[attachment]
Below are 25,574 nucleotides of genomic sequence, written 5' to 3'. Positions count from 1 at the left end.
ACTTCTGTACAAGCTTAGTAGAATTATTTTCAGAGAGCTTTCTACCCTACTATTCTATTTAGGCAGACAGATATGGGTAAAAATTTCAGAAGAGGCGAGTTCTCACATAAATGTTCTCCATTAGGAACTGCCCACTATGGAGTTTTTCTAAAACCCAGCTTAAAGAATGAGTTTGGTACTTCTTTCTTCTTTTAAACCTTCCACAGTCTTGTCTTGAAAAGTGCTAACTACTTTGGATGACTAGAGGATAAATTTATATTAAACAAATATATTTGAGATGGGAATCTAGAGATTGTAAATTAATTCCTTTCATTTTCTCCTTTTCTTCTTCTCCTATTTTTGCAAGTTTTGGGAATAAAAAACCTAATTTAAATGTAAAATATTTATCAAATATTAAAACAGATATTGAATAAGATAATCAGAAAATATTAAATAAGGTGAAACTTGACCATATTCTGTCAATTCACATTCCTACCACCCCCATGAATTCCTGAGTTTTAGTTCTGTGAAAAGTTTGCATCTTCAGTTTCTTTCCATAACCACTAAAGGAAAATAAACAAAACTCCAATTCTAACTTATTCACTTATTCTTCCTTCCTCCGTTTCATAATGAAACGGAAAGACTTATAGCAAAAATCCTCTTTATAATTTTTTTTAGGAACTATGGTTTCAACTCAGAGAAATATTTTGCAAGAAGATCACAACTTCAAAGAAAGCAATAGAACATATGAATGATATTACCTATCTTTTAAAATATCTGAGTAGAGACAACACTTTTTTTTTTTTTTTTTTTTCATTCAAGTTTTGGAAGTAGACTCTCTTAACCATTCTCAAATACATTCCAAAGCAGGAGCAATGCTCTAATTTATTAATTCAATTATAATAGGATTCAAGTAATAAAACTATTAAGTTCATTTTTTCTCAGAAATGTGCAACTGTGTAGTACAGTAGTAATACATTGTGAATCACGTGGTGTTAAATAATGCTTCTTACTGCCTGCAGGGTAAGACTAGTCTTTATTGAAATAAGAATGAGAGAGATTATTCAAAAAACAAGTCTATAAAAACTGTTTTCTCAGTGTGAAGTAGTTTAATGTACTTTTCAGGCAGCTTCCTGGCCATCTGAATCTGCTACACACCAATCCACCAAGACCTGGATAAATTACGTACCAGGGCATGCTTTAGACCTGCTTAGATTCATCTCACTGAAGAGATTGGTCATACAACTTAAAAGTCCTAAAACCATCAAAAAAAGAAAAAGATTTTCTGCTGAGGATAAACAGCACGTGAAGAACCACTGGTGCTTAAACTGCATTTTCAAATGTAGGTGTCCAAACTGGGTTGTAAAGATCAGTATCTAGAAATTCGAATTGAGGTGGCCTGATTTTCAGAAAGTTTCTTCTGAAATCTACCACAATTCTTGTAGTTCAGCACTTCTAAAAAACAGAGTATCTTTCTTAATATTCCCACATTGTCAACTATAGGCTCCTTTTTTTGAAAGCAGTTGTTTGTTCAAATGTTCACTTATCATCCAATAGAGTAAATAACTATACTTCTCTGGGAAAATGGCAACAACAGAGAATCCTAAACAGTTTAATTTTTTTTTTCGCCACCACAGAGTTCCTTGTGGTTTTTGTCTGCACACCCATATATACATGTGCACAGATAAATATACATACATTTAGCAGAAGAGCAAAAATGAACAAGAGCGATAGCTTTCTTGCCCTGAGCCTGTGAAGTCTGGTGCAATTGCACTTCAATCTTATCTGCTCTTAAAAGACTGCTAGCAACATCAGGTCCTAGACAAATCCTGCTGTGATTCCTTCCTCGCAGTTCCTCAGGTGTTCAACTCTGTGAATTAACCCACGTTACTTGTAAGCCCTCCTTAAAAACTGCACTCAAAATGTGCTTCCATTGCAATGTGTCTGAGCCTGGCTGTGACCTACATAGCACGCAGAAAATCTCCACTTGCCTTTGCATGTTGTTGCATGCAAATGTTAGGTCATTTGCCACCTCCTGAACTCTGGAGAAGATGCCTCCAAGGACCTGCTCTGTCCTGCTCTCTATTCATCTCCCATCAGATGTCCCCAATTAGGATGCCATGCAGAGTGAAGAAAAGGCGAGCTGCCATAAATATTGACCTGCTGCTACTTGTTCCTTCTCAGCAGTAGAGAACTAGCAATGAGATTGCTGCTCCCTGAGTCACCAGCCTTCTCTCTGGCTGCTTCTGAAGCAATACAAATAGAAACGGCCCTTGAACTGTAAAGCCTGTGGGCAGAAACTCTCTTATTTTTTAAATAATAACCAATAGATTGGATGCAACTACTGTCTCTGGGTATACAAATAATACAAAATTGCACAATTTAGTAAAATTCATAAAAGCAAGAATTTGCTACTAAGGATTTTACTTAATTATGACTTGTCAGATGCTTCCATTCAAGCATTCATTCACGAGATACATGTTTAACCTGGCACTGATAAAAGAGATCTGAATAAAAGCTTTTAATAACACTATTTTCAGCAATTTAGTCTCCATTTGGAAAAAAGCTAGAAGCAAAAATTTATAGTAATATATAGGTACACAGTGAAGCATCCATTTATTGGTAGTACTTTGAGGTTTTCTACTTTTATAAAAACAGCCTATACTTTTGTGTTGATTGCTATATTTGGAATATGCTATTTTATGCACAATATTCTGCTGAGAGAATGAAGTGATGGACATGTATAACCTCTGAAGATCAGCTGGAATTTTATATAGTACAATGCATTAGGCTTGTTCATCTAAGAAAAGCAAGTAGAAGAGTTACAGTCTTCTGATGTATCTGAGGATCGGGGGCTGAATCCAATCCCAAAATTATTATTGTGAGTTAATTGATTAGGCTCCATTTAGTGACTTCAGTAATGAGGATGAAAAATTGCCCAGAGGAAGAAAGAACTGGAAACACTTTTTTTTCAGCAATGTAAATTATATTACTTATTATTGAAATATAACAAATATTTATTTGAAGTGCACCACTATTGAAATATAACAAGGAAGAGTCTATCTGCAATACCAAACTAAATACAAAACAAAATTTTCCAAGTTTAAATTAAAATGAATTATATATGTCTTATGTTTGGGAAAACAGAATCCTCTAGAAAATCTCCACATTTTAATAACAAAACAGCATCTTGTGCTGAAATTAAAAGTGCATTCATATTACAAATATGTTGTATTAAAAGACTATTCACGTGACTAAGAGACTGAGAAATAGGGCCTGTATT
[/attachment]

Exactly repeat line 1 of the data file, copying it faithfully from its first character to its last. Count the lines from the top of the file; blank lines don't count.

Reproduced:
Below are 25,574 nucleotides of genomic sequence, written 5' to 3'. Positions count from 1 at the left end.